Ivy Global Bond Fund

Ivy Global Bond Fund
09.30.17

Market Sector Update

  • Renewed U.S. tax reform discussions have supported another leg up in risk assets in September, with credit spreads sitting well below their average levels.
  • Energy has been one of the best performing sectors in the quarter, as Brent crude oil was up 8.9% in September.
  • In the Forex market, the trade-weighted U.S. dollar has rebounded as the market starts to price in more Federal Reserve (Fed) rate hikes.
  • The Federal Open Market Committee introduced new details for balance normalization. In October the drawdown will initially be capped at $10 billion monthly and will increase by $10 billion quarterly until it reaches $50 billion per month.
  • The European Central Bank is likely to announce its qualitative easing tapering at its Oct. 26 meeting. The program should start in January 2018. The era of lower rates, including negative rates, and an ever-expanding balance sheet is starting to wind down.
  • The Bank of Japan stood idle and did not provide any future guidance in a change in direction with its monetary policy of targeting interest rates. Inflation forecasts suggest that while the BOJ might have overcome deflation, the 2% goal is still not on the horizon.
  • China’s State Council announced that they would implement a targeted reserve requirement ratio (RRR) cut to commercial banks to support small businesses and to counteract the slowdown in growth in the third quarter. The Peoples’ Bank of China (PBoC) is making some pre-emptive moves to reduce the risk of a more severe slowdown.
  • Scrutiny of BREXIT talks will heat up as negotiations continue. The end point should be a softer Brexit, although the path to get there will likely be challenging.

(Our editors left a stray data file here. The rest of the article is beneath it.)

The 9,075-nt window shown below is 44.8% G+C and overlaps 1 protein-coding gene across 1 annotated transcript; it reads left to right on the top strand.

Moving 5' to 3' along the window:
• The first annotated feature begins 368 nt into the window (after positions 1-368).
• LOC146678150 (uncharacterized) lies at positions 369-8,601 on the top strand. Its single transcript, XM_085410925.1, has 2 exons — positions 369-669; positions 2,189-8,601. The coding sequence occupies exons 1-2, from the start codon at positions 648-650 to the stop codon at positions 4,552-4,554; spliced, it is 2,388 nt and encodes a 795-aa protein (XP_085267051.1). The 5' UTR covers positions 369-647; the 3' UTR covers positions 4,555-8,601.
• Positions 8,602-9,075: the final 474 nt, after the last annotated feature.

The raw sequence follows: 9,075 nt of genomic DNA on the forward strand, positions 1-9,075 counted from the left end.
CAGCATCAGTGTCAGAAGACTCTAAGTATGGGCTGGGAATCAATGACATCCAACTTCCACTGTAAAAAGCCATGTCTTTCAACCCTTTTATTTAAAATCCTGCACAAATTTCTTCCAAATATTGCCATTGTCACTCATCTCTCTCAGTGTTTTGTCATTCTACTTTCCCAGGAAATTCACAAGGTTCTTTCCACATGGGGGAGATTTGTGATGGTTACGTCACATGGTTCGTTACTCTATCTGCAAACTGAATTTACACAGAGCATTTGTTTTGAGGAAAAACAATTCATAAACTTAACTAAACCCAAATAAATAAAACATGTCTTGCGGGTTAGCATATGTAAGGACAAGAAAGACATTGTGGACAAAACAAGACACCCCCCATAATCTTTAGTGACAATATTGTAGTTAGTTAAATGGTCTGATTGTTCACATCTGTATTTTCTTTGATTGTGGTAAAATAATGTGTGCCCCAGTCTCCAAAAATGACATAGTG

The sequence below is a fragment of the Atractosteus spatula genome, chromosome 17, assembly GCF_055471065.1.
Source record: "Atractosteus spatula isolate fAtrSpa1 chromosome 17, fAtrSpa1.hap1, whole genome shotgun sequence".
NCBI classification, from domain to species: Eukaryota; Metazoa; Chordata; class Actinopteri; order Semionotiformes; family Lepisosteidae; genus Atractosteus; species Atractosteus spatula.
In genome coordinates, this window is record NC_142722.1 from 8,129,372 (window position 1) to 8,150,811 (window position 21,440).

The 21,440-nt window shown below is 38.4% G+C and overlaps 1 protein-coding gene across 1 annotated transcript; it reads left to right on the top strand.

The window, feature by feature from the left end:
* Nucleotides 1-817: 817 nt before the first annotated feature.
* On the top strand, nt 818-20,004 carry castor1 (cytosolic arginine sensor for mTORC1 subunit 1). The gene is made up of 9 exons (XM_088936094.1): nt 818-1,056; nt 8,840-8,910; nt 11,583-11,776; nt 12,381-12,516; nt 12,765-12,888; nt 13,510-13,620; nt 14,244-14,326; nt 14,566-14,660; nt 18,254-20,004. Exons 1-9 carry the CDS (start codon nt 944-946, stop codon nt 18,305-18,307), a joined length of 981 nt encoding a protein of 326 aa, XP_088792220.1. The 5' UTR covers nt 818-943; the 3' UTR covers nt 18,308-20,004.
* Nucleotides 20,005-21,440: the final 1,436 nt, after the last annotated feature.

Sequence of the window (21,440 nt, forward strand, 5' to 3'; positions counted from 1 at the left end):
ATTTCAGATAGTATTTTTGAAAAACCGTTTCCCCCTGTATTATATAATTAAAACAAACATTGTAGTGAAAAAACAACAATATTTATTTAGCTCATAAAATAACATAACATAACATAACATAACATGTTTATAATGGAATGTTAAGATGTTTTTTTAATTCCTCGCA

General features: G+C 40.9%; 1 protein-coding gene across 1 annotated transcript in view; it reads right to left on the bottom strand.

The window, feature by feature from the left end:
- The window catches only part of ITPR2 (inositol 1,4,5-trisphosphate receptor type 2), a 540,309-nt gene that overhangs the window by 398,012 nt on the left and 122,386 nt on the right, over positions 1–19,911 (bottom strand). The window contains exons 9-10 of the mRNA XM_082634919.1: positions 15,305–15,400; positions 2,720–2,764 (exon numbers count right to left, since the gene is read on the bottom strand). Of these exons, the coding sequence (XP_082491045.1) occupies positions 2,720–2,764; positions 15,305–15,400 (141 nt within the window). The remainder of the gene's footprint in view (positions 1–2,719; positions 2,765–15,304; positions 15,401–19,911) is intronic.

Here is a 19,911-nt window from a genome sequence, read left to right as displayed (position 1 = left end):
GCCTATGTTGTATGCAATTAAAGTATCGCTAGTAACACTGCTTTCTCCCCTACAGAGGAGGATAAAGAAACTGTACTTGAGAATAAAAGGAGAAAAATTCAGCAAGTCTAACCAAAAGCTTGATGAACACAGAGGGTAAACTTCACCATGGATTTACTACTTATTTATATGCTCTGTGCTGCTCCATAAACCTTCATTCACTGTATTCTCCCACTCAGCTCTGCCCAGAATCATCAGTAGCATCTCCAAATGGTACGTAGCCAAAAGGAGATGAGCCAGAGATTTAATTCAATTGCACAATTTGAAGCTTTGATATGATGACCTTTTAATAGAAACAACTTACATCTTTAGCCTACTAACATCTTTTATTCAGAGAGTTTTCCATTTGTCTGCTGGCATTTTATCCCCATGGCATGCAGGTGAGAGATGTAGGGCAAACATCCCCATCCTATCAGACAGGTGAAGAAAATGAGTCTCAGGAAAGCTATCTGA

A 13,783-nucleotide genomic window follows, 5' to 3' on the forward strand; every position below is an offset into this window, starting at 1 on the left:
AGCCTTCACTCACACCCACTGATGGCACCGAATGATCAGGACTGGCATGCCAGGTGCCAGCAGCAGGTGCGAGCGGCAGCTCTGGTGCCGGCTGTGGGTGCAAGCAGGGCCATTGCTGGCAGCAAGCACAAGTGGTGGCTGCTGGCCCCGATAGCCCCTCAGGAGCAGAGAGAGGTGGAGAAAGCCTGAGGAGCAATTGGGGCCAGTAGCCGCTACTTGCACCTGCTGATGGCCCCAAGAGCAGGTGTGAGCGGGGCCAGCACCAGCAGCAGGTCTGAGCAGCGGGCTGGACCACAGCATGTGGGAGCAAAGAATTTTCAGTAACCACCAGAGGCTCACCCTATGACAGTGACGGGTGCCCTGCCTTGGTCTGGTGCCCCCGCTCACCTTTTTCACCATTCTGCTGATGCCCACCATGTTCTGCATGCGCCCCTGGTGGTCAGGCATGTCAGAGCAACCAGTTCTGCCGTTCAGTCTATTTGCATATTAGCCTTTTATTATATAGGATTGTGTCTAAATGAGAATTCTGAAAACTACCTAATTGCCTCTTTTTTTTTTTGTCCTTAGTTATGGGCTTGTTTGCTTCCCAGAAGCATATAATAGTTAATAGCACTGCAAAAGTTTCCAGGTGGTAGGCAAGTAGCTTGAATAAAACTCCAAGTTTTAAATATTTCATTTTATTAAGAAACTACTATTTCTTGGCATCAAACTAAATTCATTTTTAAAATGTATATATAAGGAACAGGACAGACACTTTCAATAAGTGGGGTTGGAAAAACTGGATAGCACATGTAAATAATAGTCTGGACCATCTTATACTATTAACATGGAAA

Portfolio Strategy

  • The Fund outperformed before expenses the Bloomberg Barclays Multiverse, Lipper Category Average, and Morningstar Category Mean in the third quarter due to an overweight position in corporate credit. Demand for income continues to attract foreign capital into the credit markets and credit spreads have benefited from that international demand. Volatility in the rates market was low and had little impact on the returns of the Fund, benchmark, or Lipper peer group. The US. dollar weakened over the quarter with the Canadian dollar, euro, and British pound appreciating 3.94%, 3.40%, and 2.86%, respectively. Having a 95% dollar exposure hurt the relative return of the Fund versus its benchmark and peer groups.
  • We continue to seek opportunities to reduce the volatility in the Fund.
  • We are maintaining a low duration strategy for the Fund, as it allows us a higher degree of certainty involving those companies in which we can invest.
  • We continue to focus on maintaining proper diversification for the Fund.
  • We look for opportunities to make long-term investments in foreign currencies in certain emerging markets should they weaken versus the dollar.
  • We continue to hold a higher level of liquidity (patient capital) because of structural changes in the capital markets. We will be opportunistic in allocating that capital when dislocations in the market arise.

Outlook

  • Dollar strength will depend on many recently changing factors: the Fed becoming more hawkish while other central banks are on the sidelines, major fiscal stimulus and regulatory rollbacks in the U.S. becoming a reality, and European and Japanese growth disappointing sufficiently to lower expectations of monetary tightening. Dollar weakness will continue if the soft inflation data does not prove to be transitory. The market will then question the Fed’s intentions in raising policy rates over the next 18 months. Fiscal policy also provides uncertainty for the U.S. dollar.